Purple Moon ELC
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Philosophy

Description

Our Philosophy


At Purple Moon, we believe in the individuality of each child and that they should be supported individually. We envision a school where children experience the wonders of nature, feel the comfort of close relationships, and have the ability to dive into the mysteries of childhood with exuberance, the way children would if they were unhindered. Where families feel close bonds of true community, and where teachers have the support and freedom to develop their teaching practice and enjoy the rewards of close bonds with their peers, children, and families. We believe children’s cognitive development is dependent on social interaction and language development.  We believe their learning is maximized through play- active, creative, dramatic, social, and imaginative play.  At Purple Moon, children will experience stress-free, hands on exploration of their world while caring teachers guide the way- helping your child reach for the moon!

Relationship Based Care

At Purple Moon, we believe the greatest need for children of all ages is a solid, positive, and loving relationship with his or her caregiver.  “High-quality relationship-based care is central to optimal early brain development, emotional regulation, and learning (Center on the Developing Child, 2012).”  That is why we make every attempt for continuity of care:  teachers move with the children as they move up through the classrooms, and the children move together with their group as much as possible.  You will rarely find this important feature elsewhere in the industry.  We know that learning is dependent on social interaction and comfortable relationships make that possible.  

Home away from Home

Starting our business as home-based providers, we were able to see the difference a home-like environment can make for children.  The institutional feel of most centers is not optimal for child development.  Children need to feel comfortable and at home, not having to follow strict schedules with tight demands.   With flexible and open schedules, uncluttered classrooms designed more like a home than a school, and the idea that children deserve a beautiful environment as the basis of our program, Purple Moon is the perfect place for children in extended care.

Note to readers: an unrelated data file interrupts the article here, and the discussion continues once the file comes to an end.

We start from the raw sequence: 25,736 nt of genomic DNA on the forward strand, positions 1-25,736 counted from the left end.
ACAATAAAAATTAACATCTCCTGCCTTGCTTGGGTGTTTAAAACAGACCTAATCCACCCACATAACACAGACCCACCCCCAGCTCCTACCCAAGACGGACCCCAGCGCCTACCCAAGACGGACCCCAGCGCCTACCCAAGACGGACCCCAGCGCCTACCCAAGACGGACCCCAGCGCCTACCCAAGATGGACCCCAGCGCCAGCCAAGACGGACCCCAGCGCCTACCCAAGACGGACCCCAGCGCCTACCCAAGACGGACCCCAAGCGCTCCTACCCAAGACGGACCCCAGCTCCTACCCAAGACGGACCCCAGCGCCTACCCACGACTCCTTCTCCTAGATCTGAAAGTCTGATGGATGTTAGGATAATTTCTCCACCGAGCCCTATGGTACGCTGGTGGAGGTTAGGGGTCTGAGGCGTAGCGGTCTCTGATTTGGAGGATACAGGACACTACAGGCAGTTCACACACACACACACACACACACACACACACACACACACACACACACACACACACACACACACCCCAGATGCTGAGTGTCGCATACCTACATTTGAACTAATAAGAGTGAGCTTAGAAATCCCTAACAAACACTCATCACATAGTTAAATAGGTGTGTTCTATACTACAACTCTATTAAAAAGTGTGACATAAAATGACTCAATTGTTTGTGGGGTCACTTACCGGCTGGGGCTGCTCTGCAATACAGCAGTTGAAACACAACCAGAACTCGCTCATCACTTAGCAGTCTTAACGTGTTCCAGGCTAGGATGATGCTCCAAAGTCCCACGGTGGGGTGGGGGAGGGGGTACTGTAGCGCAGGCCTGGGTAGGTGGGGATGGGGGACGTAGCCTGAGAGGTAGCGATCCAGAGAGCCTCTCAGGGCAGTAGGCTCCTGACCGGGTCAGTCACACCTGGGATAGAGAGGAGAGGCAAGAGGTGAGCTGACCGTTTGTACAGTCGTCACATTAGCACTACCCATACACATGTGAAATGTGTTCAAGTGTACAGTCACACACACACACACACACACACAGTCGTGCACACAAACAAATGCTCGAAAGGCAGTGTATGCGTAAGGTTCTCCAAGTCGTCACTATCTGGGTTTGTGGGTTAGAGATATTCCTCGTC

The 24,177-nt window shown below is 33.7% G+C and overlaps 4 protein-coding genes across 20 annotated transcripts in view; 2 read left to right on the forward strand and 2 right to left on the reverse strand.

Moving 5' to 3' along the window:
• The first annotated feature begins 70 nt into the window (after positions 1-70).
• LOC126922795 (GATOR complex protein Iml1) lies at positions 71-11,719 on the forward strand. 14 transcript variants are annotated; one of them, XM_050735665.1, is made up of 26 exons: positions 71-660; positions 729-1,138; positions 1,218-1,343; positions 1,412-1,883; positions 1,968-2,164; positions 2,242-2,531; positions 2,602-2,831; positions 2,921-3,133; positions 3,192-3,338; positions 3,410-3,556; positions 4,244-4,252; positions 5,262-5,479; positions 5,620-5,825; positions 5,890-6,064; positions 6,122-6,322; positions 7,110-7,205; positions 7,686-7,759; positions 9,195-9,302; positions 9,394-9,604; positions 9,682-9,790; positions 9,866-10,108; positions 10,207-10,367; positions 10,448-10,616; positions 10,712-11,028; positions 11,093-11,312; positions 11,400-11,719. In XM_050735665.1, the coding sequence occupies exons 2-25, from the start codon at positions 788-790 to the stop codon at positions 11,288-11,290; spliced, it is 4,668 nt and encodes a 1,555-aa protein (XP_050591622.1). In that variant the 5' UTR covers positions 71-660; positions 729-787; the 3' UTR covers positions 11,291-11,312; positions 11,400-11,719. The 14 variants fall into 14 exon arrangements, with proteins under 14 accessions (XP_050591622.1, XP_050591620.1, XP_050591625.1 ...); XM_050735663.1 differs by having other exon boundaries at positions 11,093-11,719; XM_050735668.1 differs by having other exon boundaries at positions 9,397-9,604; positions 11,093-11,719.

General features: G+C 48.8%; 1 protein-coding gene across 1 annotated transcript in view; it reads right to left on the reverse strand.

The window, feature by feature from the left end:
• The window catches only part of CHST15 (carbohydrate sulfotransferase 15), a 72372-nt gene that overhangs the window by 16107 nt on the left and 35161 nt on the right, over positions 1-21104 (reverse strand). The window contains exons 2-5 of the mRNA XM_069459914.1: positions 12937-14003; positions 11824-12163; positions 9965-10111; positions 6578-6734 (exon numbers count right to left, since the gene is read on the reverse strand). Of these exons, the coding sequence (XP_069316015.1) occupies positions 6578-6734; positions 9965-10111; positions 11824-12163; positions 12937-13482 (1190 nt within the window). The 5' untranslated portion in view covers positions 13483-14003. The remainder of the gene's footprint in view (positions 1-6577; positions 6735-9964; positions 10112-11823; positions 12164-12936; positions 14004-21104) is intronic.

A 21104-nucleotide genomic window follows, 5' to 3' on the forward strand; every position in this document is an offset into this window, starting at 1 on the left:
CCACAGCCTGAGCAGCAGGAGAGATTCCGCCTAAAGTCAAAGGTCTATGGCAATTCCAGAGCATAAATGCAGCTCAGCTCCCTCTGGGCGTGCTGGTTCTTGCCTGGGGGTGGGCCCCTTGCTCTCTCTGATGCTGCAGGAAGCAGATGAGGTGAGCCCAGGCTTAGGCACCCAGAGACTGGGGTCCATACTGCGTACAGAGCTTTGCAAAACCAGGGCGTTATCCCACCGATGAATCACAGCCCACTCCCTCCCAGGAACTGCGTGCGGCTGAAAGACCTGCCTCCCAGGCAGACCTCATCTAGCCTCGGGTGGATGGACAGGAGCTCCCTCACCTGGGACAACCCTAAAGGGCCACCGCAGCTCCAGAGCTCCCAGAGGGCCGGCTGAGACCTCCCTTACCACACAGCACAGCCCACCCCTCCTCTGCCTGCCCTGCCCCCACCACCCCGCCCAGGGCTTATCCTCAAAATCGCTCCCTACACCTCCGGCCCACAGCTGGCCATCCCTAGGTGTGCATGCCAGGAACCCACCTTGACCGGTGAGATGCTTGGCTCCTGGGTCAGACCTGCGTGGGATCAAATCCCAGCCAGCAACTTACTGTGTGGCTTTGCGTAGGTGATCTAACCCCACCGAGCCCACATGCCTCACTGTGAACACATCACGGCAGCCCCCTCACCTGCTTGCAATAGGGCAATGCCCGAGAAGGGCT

Play-Based Learning

At Purple Moon, we believe in the play-based learning theories of Lev Vygotsky.  Vygotsky reasoned that children make sense of their world through the social interaction of imaginative play, play in which they can “try on” various situations and roles they cannot in real life.  They are able to form ideas, experiment, and create connections to topics they are already familiar with.  Children are capable of amazing things when they are allowed to follow their interests.  We believe young children are not capable of learning through worksheets or direct instruction (being lectured to.)  We feel they must dive in and experiment; touch, taste, hear, smell and see everything they are learning about through a ‘hands on’ exploration of their environment and materials provided.

Safety and Security

The children’s safety and security is of greatest importance at Purple Moon. All staff are certified in CPR, First Aid, and several other safety trainings. We have 24- hour monitored and controlled access doors throughout the facility so no unauthorized person will be able to enter the building. Our playgrounds are surrounded by 6-8 foot privacy fencing. Each parent or guardian will be given a customized code to enter the building. All children must be checked in and out by an authorized parent or guardian directly to and from a teacher each day. Every child-occupied area, both inside and outside, is monitored by security camera at all times. Also, we are .2 miles from the nearest North Metro Fire Department.


When we adults think of children, there is a simple truth which we ignore: childhood is not preparation for life, childhood is life. A child isn’t getting ready to live - a child is living. The child is constantly confronted with the nagging questions, ‘What are you going to be?’ Courageous would be the youngster who, looking the adult squarely in the face, would say, ‘I’m not going to be anything; I already am.’
— Professor T. Ripaldi